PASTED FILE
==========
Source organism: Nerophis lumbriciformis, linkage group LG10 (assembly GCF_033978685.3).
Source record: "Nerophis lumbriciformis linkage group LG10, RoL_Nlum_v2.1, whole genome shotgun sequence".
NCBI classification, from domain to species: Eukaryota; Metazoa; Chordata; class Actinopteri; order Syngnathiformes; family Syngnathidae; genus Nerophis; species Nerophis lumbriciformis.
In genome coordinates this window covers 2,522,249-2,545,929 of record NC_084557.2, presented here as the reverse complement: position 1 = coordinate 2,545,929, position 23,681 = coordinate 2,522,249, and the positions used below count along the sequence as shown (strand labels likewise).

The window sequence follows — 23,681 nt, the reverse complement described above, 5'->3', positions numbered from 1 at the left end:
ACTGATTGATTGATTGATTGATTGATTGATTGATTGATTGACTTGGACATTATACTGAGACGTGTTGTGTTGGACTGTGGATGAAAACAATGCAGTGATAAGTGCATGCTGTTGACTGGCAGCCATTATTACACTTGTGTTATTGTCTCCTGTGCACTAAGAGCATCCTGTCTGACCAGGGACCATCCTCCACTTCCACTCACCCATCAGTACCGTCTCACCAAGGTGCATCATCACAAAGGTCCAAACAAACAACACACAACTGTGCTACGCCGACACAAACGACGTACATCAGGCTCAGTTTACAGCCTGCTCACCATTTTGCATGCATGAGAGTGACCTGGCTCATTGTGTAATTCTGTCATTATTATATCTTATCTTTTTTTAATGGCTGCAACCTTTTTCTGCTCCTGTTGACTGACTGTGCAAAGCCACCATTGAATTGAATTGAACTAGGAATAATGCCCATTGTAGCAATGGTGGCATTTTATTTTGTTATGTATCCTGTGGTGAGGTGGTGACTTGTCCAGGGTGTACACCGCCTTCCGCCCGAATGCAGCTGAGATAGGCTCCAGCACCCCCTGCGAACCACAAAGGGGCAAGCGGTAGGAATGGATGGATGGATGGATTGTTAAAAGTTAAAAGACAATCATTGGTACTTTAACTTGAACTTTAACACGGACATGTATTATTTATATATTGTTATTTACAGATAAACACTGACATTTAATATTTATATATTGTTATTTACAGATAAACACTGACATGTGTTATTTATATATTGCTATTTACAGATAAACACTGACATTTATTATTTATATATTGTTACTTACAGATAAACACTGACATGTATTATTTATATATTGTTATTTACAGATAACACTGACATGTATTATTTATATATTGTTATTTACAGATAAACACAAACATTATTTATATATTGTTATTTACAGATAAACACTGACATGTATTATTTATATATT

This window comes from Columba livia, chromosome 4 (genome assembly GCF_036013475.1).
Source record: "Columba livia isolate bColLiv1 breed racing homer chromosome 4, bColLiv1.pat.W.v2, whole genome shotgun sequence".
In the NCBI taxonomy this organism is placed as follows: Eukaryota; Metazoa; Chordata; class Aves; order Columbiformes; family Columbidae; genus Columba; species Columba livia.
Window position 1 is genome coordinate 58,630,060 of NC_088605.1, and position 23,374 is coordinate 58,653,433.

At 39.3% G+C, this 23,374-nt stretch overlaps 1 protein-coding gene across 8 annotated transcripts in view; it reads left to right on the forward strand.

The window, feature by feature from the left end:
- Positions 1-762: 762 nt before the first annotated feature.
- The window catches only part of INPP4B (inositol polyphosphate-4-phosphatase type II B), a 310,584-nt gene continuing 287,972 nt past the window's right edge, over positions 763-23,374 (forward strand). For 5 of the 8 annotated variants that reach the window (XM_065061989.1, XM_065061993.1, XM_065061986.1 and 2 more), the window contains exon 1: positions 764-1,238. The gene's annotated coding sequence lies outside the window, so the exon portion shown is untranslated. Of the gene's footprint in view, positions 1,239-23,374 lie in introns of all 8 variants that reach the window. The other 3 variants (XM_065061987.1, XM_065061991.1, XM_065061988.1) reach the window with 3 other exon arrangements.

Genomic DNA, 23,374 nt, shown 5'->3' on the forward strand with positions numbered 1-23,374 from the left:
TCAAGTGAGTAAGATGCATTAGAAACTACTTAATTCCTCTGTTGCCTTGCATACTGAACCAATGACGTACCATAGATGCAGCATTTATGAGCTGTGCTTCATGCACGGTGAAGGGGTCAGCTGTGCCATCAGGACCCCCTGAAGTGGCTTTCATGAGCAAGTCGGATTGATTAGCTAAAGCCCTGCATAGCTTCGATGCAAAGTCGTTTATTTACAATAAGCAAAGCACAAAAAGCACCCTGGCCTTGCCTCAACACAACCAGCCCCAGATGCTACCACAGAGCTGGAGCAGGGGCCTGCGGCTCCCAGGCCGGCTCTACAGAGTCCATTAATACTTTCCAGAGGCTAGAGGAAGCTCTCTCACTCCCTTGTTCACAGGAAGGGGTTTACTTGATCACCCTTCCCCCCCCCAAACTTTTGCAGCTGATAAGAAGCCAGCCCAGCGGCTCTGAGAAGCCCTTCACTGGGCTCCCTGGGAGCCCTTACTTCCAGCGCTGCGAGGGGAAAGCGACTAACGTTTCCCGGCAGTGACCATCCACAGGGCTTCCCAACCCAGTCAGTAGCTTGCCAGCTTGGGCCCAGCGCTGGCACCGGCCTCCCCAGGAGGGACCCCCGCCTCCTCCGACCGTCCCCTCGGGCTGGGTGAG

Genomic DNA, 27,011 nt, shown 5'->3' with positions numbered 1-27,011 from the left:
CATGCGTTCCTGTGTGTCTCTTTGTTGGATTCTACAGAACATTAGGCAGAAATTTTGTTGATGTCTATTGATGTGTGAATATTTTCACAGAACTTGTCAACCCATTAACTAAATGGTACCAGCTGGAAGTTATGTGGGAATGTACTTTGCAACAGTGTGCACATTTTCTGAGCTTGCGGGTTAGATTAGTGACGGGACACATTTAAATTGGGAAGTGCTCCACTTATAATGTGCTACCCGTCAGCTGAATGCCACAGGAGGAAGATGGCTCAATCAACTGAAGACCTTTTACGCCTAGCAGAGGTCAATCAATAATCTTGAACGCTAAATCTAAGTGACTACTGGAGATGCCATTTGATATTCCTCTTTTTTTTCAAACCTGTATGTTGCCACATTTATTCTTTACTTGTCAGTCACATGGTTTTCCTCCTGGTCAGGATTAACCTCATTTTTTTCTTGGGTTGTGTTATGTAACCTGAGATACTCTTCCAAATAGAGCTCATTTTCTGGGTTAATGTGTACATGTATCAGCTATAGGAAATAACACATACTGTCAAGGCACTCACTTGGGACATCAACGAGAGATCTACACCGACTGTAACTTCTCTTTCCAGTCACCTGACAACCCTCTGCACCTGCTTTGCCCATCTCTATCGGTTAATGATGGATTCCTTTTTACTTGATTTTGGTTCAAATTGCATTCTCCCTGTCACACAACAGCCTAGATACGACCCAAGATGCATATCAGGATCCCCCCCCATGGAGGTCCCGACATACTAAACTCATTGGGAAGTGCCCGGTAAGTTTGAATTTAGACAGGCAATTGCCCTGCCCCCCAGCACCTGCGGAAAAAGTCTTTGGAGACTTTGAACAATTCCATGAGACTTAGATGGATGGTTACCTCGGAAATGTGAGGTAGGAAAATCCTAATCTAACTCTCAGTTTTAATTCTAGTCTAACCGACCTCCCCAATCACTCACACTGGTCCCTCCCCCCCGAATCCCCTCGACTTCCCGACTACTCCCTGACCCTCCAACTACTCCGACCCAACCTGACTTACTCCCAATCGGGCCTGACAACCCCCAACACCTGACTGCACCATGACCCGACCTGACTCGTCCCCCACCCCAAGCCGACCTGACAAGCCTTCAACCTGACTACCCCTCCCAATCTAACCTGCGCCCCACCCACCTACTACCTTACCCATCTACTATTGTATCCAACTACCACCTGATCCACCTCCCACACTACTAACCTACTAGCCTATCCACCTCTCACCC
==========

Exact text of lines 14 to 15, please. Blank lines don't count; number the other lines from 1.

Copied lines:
- The window catches only part of INPP4B (inositol polyphosphate-4-phosphatase type II B), a 310,584-nt gene continuing 287,972 nt past the window's right edge, over positions 763-23,374 (forward strand). For 5 of the 8 annotated variants that reach the window (XM_065061989.1, XM_065061993.1, XM_065061986.1 and 2 more), the window contains exon 1: positions 764-1,238. The gene's annotated coding sequence lies outside the window, so the exon portion shown is untranslated. Of the gene's footprint in view, positions 1,239-23,374 lie in introns of all 8 variants that reach the window. The other 3 variants (XM_065061987.1, XM_065061991.1, XM_065061988.1) reach the window with 3 other exon arrangements.

Genomic DNA, 23,374 nt, shown 5'->3' on the forward strand with positions numbered 1-23,374 from the left: